Sunday, 1 March 2009

Truth in context

After a couple of weeks of a gentler-than-usual teaching schedule I found today tiring. It didn't help that I ran over every single lesson, so though I had planned, agreed-upon teaching amounting to five and a half hours I actually taught for nearly seven hours today.. and of course lesson that run over slightly are usually the ones that are mentally and emotionally draining, and all the travel (Tube and cycling) leaves me pretty physically tired, too. I don't mind the unpaid work, but I need to pace myself better. I'm exhausted.

I still made it to Evensong at Church on the Hill. The choir outnumbered the congregation again, unless you count the choir as part of the congregation... I do. Church on the Hill is running a Lenten series of sermons on the seven deadly sins, and the curate who was preaching this evening drew the short straw and got to talk about lust.

I think he spoke well, trying to clarify the difference between the sin of lust and the gift from God that is sexual desire. He proposed that sinful lust can be identified two ways. One is by its being acquisitive, when we want someone for ourselves and in so doing turn them into objects. Another is by its being the stuff of selfish fantasies, in which we arrogantly cast ourselves in the starring role and the world revolves around us.

I can see how fantasy can be dishonest to a point, can be an escape or turning away from God-given reality where we can experience pain but also love. But I also think the human imagination is a gift from God, and wonder how this earnest young curate would identify the stories we tell ourselves and others in order to understand reality better rather than turn away from it. I suppose that, like the distinction between sinful lust and loving sexual desire, depends on context.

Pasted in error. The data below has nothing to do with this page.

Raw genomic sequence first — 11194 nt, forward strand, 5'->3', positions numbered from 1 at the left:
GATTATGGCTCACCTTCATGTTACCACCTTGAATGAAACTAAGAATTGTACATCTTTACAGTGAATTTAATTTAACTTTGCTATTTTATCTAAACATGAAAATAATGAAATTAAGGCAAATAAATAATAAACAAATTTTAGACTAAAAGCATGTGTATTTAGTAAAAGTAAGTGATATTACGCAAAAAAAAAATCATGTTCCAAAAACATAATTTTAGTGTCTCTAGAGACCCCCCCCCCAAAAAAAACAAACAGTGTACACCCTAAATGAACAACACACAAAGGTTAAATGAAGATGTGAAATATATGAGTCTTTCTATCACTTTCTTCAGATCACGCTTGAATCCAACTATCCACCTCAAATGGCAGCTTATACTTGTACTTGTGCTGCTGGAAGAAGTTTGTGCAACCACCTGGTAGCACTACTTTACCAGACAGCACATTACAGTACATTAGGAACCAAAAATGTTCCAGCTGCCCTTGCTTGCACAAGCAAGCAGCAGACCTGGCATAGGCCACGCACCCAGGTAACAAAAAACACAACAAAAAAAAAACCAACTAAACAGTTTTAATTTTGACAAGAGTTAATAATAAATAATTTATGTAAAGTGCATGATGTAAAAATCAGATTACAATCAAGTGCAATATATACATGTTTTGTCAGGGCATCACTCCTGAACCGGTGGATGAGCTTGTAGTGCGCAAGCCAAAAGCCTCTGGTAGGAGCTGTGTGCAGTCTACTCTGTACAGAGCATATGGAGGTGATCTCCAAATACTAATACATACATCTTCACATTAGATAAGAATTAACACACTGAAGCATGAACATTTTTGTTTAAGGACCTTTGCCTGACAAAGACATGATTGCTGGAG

Perhaps there are some absolute truths, some absolute rules for right and wrong somewhere, and other situations or actions that really are context-sensitive. Maybe one of the areas where people disagree is in assigning any specific action to one category or another. Maybe one of the things we're trying to do in religious is to figure out what the absolute truths are, and make sense of how those affect the context-sensitive stuff.

If you had to choose one thing, one idea, and say you think it is an absolute truth (or perhaps an absolute command), what would it be?

The curate also mentioned in his sermon that Jesus is reported to have said very little about lust, though the link between the quote he did provide and the way he discussed the subject seemed a little tenuous.

That's seven Sundays in a row I've been to church. This seems to be getting to be something of a habit.

Further to my previous post I'd like to open up discussion here regarding some of the issues I touched on over at The Exegesis Fairy's blog. But I'm very tired, and I have yet to hunt library books tonight (to avoid fines tomorrow), so I think it will wait.

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